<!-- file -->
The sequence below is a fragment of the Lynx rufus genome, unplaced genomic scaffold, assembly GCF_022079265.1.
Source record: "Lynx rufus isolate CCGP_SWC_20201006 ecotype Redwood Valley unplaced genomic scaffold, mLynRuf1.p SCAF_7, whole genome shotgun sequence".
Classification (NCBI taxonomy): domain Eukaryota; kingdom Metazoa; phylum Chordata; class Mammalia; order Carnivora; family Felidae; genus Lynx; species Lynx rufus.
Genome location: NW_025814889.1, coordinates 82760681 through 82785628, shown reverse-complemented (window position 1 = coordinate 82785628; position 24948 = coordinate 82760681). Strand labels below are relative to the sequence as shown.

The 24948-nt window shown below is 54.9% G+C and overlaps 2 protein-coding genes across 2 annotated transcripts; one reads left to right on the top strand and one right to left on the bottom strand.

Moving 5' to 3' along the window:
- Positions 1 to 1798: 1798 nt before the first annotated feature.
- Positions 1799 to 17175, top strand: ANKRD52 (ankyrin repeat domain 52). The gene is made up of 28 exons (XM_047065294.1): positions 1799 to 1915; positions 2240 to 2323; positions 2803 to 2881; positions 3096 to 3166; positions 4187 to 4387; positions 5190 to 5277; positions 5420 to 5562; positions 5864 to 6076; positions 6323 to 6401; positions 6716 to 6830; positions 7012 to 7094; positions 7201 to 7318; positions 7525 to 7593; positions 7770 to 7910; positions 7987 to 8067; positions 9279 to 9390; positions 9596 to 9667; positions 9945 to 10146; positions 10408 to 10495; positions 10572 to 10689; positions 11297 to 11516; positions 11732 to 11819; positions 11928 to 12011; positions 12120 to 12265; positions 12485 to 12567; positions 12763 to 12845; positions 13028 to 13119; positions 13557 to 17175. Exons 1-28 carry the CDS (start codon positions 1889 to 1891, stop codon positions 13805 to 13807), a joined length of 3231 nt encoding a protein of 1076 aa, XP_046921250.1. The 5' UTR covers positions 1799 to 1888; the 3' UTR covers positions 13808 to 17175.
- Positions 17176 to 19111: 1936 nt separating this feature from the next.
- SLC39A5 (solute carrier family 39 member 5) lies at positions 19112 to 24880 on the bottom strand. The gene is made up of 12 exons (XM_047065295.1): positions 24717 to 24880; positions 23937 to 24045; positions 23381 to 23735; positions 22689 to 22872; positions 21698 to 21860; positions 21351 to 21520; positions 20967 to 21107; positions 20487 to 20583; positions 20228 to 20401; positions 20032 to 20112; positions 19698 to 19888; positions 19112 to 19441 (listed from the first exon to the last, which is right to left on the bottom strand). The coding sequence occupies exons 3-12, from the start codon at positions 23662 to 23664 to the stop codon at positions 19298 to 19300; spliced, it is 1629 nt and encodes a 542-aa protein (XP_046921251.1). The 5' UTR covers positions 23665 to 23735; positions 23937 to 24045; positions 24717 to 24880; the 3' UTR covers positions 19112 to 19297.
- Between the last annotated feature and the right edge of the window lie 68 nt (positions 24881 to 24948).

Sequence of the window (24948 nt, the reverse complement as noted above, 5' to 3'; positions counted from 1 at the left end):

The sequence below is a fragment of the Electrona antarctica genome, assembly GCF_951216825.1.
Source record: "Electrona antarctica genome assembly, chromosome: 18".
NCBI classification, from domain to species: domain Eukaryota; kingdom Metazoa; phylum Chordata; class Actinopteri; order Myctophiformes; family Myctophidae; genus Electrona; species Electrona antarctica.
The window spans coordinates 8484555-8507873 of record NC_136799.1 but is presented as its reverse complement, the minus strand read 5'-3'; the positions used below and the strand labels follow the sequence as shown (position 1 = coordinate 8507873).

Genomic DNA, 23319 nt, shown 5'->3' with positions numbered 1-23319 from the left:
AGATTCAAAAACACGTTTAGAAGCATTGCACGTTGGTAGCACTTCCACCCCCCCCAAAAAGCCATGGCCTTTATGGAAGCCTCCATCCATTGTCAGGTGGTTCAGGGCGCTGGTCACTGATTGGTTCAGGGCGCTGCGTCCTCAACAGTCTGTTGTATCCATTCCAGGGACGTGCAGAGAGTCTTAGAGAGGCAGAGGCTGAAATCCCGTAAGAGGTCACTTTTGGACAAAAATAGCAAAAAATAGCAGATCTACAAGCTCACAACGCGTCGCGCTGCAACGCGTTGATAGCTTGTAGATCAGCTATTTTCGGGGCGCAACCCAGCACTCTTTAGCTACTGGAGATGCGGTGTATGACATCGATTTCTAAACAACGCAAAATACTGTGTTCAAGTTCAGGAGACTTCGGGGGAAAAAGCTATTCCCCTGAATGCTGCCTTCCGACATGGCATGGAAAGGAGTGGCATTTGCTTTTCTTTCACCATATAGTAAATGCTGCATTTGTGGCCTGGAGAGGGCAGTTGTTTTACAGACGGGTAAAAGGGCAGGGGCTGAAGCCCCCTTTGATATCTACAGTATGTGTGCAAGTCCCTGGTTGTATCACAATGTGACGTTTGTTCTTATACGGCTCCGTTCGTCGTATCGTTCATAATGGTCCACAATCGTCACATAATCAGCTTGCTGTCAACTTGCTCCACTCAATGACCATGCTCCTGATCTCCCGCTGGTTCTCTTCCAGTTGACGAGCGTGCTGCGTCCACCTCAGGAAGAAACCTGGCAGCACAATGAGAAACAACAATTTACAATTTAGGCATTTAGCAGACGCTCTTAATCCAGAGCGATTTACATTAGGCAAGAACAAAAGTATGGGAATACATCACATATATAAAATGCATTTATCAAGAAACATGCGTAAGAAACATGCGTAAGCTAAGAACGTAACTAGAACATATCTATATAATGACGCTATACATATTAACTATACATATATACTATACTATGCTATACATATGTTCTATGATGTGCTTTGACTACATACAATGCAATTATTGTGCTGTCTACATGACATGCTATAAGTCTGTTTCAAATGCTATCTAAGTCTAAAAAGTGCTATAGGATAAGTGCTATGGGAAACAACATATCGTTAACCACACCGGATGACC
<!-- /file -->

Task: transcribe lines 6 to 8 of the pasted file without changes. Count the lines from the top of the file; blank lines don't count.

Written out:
Moving 5' to 3' along the window:
- Positions 1 to 1798: 1798 nt before the first annotated feature.
- Positions 1799 to 17175, top strand: ANKRD52 (ankyrin repeat domain 52). The gene is made up of 28 exons (XM_047065294.1): positions 1799 to 1915; positions 2240 to 2323; positions 2803 to 2881; positions 3096 to 3166; positions 4187 to 4387; positions 5190 to 5277; positions 5420 to 5562; positions 5864 to 6076; positions 6323 to 6401; positions 6716 to 6830; positions 7012 to 7094; positions 7201 to 7318; positions 7525 to 7593; positions 7770 to 7910; positions 7987 to 8067; positions 9279 to 9390; positions 9596 to 9667; positions 9945 to 10146; positions 10408 to 10495; positions 10572 to 10689; positions 11297 to 11516; positions 11732 to 11819; positions 11928 to 12011; positions 12120 to 12265; positions 12485 to 12567; positions 12763 to 12845; positions 13028 to 13119; positions 13557 to 17175. Exons 1-28 carry the CDS (start codon positions 1889 to 1891, stop codon positions 13805 to 13807), a joined length of 3231 nt encoding a protein of 1076 aa, XP_046921250.1. The 5' UTR covers positions 1799 to 1888; the 3' UTR covers positions 13808 to 17175.